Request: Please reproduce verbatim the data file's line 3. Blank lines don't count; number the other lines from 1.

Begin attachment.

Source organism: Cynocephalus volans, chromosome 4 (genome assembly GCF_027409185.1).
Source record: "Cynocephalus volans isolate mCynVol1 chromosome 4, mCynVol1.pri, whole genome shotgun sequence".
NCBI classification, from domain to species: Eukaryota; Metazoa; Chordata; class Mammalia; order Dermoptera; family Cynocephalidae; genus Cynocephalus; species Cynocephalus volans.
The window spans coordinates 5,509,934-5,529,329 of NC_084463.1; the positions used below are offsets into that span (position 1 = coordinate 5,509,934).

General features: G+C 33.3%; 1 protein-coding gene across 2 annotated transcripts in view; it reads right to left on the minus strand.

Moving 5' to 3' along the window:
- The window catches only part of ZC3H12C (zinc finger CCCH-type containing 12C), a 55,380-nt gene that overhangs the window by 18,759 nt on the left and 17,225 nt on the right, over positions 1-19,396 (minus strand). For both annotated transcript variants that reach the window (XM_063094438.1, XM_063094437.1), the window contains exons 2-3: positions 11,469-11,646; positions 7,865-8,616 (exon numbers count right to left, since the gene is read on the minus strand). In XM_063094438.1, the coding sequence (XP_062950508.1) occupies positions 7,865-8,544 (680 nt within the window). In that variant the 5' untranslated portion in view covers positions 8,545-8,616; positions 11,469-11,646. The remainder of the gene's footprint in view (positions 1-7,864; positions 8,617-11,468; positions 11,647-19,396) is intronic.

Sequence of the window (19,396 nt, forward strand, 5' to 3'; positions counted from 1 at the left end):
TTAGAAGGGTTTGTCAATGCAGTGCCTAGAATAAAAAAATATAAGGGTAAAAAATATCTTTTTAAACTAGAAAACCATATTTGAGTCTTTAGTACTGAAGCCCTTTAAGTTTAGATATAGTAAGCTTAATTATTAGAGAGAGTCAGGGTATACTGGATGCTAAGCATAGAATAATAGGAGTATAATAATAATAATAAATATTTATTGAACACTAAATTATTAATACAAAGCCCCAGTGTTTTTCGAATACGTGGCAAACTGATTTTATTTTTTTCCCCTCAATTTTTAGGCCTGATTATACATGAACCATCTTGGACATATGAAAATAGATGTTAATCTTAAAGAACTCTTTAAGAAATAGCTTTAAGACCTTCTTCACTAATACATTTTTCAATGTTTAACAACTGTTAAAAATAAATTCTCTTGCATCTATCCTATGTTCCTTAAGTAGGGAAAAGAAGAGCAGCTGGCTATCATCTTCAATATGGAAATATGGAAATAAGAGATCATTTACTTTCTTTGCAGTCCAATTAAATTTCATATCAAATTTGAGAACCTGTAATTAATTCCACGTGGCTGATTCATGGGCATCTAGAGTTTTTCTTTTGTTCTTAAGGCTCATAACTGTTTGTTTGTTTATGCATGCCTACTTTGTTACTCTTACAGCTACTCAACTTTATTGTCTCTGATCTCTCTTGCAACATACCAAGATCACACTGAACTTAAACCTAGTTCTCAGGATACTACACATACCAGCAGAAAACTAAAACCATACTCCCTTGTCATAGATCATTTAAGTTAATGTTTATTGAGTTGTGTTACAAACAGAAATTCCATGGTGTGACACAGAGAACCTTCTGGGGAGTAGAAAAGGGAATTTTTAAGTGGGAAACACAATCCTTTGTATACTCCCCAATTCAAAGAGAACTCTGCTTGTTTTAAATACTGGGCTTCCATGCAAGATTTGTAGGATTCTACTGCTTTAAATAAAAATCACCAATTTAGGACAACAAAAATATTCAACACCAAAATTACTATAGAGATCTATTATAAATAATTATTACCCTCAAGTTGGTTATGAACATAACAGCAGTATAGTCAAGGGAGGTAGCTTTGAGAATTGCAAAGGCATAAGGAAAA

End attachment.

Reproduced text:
NCBI classification, from domain to species: Eukaryota; Metazoa; Chordata; class Mammalia; order Dermoptera; family Cynocephalidae; genus Cynocephalus; species Cynocephalus volans.